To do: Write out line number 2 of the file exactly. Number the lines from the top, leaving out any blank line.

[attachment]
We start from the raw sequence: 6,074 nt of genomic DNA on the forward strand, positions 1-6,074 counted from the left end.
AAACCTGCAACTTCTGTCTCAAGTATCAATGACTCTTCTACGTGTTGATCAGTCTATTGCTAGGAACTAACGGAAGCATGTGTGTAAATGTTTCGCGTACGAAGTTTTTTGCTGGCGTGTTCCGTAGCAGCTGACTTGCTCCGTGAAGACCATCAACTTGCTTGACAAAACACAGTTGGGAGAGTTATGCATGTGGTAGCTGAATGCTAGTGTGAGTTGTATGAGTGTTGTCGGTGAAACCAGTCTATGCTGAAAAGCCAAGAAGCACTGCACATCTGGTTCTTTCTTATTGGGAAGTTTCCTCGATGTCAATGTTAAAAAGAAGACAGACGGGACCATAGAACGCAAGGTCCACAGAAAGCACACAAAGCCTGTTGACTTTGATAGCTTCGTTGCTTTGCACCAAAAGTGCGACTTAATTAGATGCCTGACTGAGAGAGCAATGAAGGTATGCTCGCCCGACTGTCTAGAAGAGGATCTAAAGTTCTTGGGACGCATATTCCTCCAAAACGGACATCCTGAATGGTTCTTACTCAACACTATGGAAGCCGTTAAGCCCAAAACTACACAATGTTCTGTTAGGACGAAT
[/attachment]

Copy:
AAACCTGCAACTTCTGTCTCAAGTATCAATGACTCTTCTACGTGTTGATCAGTCTATTGCTAGGAACTAACGGAAGCATGTGTGTAAATGTTTCGCGTACGAAGTTTTTTGCTGGCGTGTTCCGTAGCAGCTGACTTGCTCCGTGAAGACCATCAACTTGCTTGACAAAACACAGTTGGGAGAGTTATGCATGTGGTAGCTGAATGCTAGTGTGAGTTGTATGAGTGTTGTCGGTGAAACCAGTCTATGCTGAAAAGCCAAGAAGCACTGCACATCTGGTTCTTTCTTATTGGGAAGTTTCCTCGATGTCAATGTTAAAAAGAAGACAGACGGGACCATAGAACGCAAGGTCCACAGAAAGCACACAAAGCCTGTTGACTTTGATAGCTTCGTTGCTTTGCACCAAAAGTGCGACTTAATTAGATGCCTGACTGAGAGAGCAATGAAGGTATGCTCGCCCGACTGTCTAGAAGAGGATCTAAAGTTCTTGGGACGCATATTCCTCCAAAACGGACATCCTGAATGGTTCTTACTCAACACTATGGAAGCCGTTAAGCCCAAAACTACACAATGTTCTGTTAGGACGAAT